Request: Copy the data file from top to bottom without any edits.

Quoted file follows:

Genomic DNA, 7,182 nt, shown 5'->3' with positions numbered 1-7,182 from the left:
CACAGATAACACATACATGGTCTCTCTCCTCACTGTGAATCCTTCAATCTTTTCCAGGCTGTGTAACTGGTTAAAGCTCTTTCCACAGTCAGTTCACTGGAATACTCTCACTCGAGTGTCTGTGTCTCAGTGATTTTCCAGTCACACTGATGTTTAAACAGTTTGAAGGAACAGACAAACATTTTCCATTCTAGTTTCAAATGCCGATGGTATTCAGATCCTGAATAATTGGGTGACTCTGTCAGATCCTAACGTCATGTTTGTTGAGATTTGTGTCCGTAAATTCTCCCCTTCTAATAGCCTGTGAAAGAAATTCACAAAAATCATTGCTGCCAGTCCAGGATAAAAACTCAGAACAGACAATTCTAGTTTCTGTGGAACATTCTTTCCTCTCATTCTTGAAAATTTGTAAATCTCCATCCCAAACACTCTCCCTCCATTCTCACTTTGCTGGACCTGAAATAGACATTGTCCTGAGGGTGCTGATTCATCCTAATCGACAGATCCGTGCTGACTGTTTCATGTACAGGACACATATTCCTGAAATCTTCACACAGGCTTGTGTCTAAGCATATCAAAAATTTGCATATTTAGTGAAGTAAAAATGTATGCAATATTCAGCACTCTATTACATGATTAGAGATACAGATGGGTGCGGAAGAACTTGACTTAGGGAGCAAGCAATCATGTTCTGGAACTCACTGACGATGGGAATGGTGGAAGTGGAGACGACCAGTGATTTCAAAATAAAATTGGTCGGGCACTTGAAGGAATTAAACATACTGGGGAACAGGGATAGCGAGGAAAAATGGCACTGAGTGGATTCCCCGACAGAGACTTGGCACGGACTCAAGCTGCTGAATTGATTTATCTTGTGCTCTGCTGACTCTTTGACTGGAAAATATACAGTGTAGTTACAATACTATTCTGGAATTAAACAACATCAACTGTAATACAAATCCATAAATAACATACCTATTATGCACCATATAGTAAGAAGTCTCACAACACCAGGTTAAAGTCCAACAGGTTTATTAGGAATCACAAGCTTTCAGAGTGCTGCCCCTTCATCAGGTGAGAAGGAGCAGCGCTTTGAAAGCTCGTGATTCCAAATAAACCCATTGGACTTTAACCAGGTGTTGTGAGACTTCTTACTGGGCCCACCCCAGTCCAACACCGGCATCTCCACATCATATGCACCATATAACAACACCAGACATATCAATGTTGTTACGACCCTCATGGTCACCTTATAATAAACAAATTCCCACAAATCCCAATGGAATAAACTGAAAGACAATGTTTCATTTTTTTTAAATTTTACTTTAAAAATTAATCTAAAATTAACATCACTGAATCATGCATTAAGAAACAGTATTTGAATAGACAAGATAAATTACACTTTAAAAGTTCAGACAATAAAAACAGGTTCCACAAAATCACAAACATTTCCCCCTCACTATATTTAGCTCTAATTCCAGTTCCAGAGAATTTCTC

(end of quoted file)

Genomic DNA, 7,182 nt, shown 5'->3' with positions numbered 1-7,182 from the left:
CACAGATAACACATACATGGTCTCTCTCCTCACTGTGAATCCTTCAATCTTTTCCAGGCTGTGTAACTGGTTAAAGCTCTTTCCACAGTCAGTTCACTGGAATACTCTCACTCGAGTGTCTGTGTCTCAGTGATTTTCCAGTCACACTGATGTTTAAACAGTTTGAAGGAACAGACAAACATTTTCCATTCTAGTTTCAAATGCCGATGGTATTCAGATCCTGAATAATTGGGTGACTCTGTCAGATCCTAACGTCATGTTTGTTGAGATTTGTGTCCGTAAATTCTCCCCTTCTAATAGCCTGTGAAAGAAATTCACAAAAATCATTGCTGCCAGTCCAGGATAAAAACTCAGAACAGACAATTCTAGTTTCTGTGGAACATTCTTTCCTCTCATTCTTGAAAATTTGTAAATCTCCATCCCAAACACTCTCCCTCCATTCTCACTTTGCTGGACCTGAAATAGACATTGTCCTGAGGGTGCTGATTCATCCTAATCGACAGATCCGTGCTGACTGTTTCATGTACAGGACACATATTCCTGAAATCTTCACACAGGCTTGTGTCTAAGCATATCAAAAATTTGCATATTTAGTGAAGTAAAAATGTATGCAATATTCAGCACTCTATTACATGATTAGAGATACAGATGGGTGCGGAAGAACTTGACTTAGGGAGCAAGCAATCATGTTCTGGAACTCACTGACGATGGGAATGGTGGAAGTGGAGACGACCAGTGATTTCAAAATAAAATTGGTCGGGCACTTGAAGGAATTAAACATACTGGGGAACAGGGATAGCGAGGAAAAATGGCACTGAGTGGATTCCCCGACAGAGACTTGGCACGGACTCAAGCTGCTGAATTGATTTATCTTGTGCTCTGCTGACTCTTTGACTGGAAAATATACAGTGTAGTTACAATACTATTCTGGAATTAAACAACATCAACTGTAATACAAATCCATAAATAACATACCTATTATGCACCATATAGTAAGAAGTCTCACAACACCAGGTTAAAGTCCAACAGGTTTATTAGGAATCACAAGCTTTCAGAGTGCTGCCCCTTCATCAGGTGAGAAGGAGCAGCGCTTTGAAAGCTCGTGATTCCAAATAAACCCATTGGACTTTAACCAGGTGTTGTGAGACTTCTTACTGGGCCCACCCCAGTCCAACACCGGCATCTCCACATCATATGCACCATATAACAACACCAGACATATCAATGTTGTTACGACCCTCATGGTCACCTTATAATAAACAAATTCCCACAAATCCCAATGGAATAAACTGAAAGACAATGTTTCATTTTTTTTAAATTTTACTTTAAAAATTAATCTAAAATTAACATCACTGAATCATGCATTAAGAAACAGTATTTGAATAGACAAGATAAATTACACTTTAAAAGTTCAGACAATAAAAACAGGTTCCACAAAATCACAAACATTTCCCCCTCACTATATTTAGCTCTAATTCCAGTTCCAGAGAATTTCTC